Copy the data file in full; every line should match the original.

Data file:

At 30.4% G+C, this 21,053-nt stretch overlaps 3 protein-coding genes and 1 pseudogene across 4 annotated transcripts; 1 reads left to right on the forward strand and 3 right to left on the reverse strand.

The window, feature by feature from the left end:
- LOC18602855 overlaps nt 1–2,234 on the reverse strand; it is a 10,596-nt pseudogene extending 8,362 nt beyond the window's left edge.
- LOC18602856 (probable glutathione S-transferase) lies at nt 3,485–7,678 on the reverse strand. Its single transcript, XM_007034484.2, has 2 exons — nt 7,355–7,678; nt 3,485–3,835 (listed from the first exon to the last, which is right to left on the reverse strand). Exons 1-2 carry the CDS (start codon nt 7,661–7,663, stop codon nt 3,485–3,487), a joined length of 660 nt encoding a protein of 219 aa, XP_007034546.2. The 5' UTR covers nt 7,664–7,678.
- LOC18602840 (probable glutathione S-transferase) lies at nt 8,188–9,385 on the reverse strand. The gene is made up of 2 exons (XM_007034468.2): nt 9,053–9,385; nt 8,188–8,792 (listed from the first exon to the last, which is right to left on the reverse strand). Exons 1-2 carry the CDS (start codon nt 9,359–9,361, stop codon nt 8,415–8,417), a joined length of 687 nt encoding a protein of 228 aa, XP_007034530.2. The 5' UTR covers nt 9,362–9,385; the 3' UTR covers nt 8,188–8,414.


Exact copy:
At 30.4% G+C, this 21,053-nt stretch overlaps 3 protein-coding genes and 1 pseudogene across 4 annotated transcripts; 1 reads left to right on the forward strand and 3 right to left on the reverse strand.

The window, feature by feature from the left end:
- LOC18602855 overlaps nt 1–2,234 on the reverse strand; it is a 10,596-nt pseudogene extending 8,362 nt beyond the window's left edge.
- LOC18602856 (probable glutathione S-transferase) lies at nt 3,485–7,678 on the reverse strand. Its single transcript, XM_007034484.2, has 2 exons — nt 7,355–7,678; nt 3,485–3,835 (listed from the first exon to the last, which is right to left on the reverse strand). Exons 1-2 carry the CDS (start codon nt 7,661–7,663, stop codon nt 3,485–3,487), a joined length of 660 nt encoding a protein of 219 aa, XP_007034546.2. The 5' UTR covers nt 7,664–7,678.
- LOC18602840 (probable glutathione S-transferase) lies at nt 8,188–9,385 on the reverse strand. The gene is made up of 2 exons (XM_007034468.2): nt 9,053–9,385; nt 8,188–8,792 (listed from the first exon to the last, which is right to left on the reverse strand). Exons 1-2 carry the CDS (start codon nt 9,359–9,361, stop codon nt 8,415–8,417), a joined length of 687 nt encoding a protein of 228 aa, XP_007034530.2. The 5' UTR covers nt 9,362–9,385; the 3' UTR covers nt 8,188–8,414.